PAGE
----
Cellular intrinsic immunity, mediated by the expression of an array of interferon-stimulated antiviral genes, is a vital part of host defence. We have previously used a bioinformatic screen to identify two interferon stimulated genes (ISG) with poorly characterised function, Interferon-induced protein 44 (IFI44) and interferon-induced protein 44-like (IFI44L), as potentially being important in Respiratory Syncytial Virus (RSV) infection. Using overexpression systems, CRISPR-Cas9-mediated knockout, and a knockout mouse model we investigated the antiviral capability of these genes in the control of RSV replication. Over-expression of IFI44 or IFI44L was sufficient to restrict RSV infection at an early time post infection. Knocking out these genes in mammalian airway epithelial cells increased levels of infection. Both genes express antiproliferative factors that have no effect on RSV attachment but reduce RSV replication in a minigenome assay. The loss of Ifi44 was associated with a more severe infection phenotype in a mouse model of infection. These studies demonstrate a function for IFI44 and IFI44L in controlling RSV infection.
Tregoning J, 2020, Coronavirus diaries: social media in an unsocial age, Nature, ISSN: 0028-0836
Tregoning J, 2020, Coronavirus diaries: a lockdown letter to myself as a PhD student., Nature
Tregoning J, 2020, Coronavirus diaries: back to the lab again., Nature
Tregoning J, 2020, Coronavirus diaries: taking leave, but not holiday., Nature
Tregoning J, 2020, Coronavirus diaries: rejection under lockdown., Nature
Tregoning J, 2020, Coronavirus diaries: finding a place to have new ideas., Nature
Tregoning J, 2020, Coronavirus diaries: We'll meet again., Nature, ISSN: 0028-0836
Tregoning J, 2020, Coronavirus diaries: to be a scientist, NATURE, Vol: 581, Pages: 226-226, ISSN: 0028-0836
Tregoning J, 2020, Coronavirus diaries: school’s out forever, NATURE, Vol: 581, Pages: 226-227, ISSN: 0028-0836
Tregoning J, 2020, Coronavirus diaries: all the things we do not do., Nature
Tregoning J, 2020, Coronavirus diaries: school's out forever., Nature, Vol: 581, Pages: 226-227
Tregoning J, 2020, Coronavirus diaries: creature comforts., Nature, Vol: 581, Pages: 227-227
Tregoning J, 2020, Coronavirus diaries: to be a scientist., Nature, ISSN: 0028-0836
Tregoning J, 2020, Coronavirus diaries: hello from home., Nature, ISSN: 0028-0836
Tregoning J, Weiner J, Cizmeci D, et al., 2020, Pregnancy has a minimal impact on the acute transcriptional signature to vaccination, npj Vaccines, Vol: 5, ISSN: 2059-0105
Vaccination in pregnancy is an effective tool to protect both the mother and infant; vaccines against influenza, pertussis and tetanus are currently recommended. A number of vaccines with a specific indication for use in pregnancy are in development, with the specific aim of providing passive humoral immunity to the newborn child against pathogens responsible for morbidity and mortality in young infants. However, the current understanding about the immune response to vaccination in pregnancy is incomplete. We analysed the effect of pregnancy on early transcriptional responses to vaccination. This type of systems vaccinology approach identifies genes and pathways that are altered in response to vaccination and can be used to understand both the acute inflammation in response to the vaccine and to predict immunogenicity. Pregnant women and mice were immunised with Boostrix-IPV, a multivalent vaccine, which contains three pertussis antigens. Blood was collected from women before and after vaccination and RNA extracted for analysis by microarray. While there were baseline differences between pregnant and non-pregnant women, vaccination induced characteristic patterns of gene expression, with upregulation in interferon response and innate immunity gene modules, independent of pregnancy. We saw similar patterns of responses in both women and mice, supporting the use of mice for preclinical screening of novel maternal vaccines. Using a systems vaccinology approach in pregnancy demonstrated that pregnancy does not affect the initial response to vaccination and that studies in non-pregnant women can provide information about vaccine immunogenicity and potentially safety.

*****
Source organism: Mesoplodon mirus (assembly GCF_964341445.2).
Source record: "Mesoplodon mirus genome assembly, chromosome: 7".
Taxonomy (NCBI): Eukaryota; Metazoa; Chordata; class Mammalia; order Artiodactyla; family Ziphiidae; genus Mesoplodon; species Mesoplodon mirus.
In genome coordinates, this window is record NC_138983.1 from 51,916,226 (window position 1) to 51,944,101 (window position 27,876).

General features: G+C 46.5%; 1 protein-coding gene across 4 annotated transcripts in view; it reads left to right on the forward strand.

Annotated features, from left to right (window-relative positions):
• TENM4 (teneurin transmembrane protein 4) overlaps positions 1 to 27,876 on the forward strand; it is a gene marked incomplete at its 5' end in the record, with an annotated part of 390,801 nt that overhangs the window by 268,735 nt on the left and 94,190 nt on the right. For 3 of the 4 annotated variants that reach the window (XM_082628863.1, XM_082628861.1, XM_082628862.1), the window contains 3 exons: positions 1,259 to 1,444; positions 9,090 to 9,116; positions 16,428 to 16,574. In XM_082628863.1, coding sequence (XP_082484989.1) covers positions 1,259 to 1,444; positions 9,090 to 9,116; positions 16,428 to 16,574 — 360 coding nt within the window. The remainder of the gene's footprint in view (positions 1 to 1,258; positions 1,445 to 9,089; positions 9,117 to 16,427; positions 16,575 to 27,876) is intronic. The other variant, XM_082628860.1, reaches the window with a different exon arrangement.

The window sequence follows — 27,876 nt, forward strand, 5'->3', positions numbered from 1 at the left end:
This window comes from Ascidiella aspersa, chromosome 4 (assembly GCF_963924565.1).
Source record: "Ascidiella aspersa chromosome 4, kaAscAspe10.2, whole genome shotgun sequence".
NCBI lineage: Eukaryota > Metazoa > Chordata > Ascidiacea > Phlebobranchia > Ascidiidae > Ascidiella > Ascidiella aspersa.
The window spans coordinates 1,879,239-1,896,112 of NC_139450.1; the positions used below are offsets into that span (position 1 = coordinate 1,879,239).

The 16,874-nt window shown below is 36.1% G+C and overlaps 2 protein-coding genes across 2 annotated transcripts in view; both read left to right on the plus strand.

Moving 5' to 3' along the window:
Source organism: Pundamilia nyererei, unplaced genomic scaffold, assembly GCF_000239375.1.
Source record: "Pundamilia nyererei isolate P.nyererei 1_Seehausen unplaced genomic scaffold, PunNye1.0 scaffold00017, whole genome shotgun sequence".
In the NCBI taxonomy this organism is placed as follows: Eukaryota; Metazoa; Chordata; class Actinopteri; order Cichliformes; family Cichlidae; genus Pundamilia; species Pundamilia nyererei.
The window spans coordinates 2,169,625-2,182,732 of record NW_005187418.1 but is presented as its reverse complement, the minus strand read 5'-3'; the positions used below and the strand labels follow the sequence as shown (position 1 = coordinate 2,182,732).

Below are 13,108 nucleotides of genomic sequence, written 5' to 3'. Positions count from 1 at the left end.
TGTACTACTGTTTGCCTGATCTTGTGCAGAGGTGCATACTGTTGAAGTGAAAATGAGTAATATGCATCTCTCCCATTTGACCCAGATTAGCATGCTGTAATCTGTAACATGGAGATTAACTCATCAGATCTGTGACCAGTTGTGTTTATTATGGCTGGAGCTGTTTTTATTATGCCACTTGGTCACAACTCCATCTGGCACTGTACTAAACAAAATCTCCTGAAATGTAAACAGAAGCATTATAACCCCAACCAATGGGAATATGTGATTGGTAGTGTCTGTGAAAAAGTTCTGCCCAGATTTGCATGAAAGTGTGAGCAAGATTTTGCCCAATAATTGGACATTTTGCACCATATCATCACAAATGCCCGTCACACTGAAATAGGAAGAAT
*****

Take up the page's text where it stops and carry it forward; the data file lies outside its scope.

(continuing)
Tregoning JS, McDermott JE, 2020, Ten simple rules to becoming a principal investigator, PLoS Computational Biology, Vol: 16, ISSN: 1553-734X
The biggest choke point in an academic career is going from postdoc to principal investigator (PI): moving from doing someone else’s research to getting other people to do yours. Being a PI is a fundamentally different job to being a postdoc; they just happen to be in the same environment. It is not an easy transition. It draws on few of the skills you learn at the bench, and the odds are clearly not ever in your favor. So, calling this article Ten Simple Rules is obviously a simplification. It is more accurate to call them ten tricky steps.In this article, we use PI to mean anyone who runs their own research group using funding that they have been awarded to answer their own questions. PI encompasses a number of different job titles depending on where the research is performed: fellow, lecturer, reader, associate professor, and senior scientist. One test is whether you can describe the people working for you as the X group, in which X is your surname. The normal route from undergraduate to lab head involves a PhD, one or more postdoc positions, and then PI. Given the diversity of ways to be a PI, the final step up from postdoc takes a number of forms. In the United Kingdom, this tends to be either an individual fellowship or a lecturer position, and in the United States, it generally starts with an independent position with associated funding—either as a start-up package or funded grant.The aim of this article is to identify some of the broader skills (rules 1–4) and behaviors (rules 5–10) that can help with getting a PI position. It is meant as advice not instruction. As you will see, we are advocating the development of social intelligence, which is as useful in the world outside academia as within it.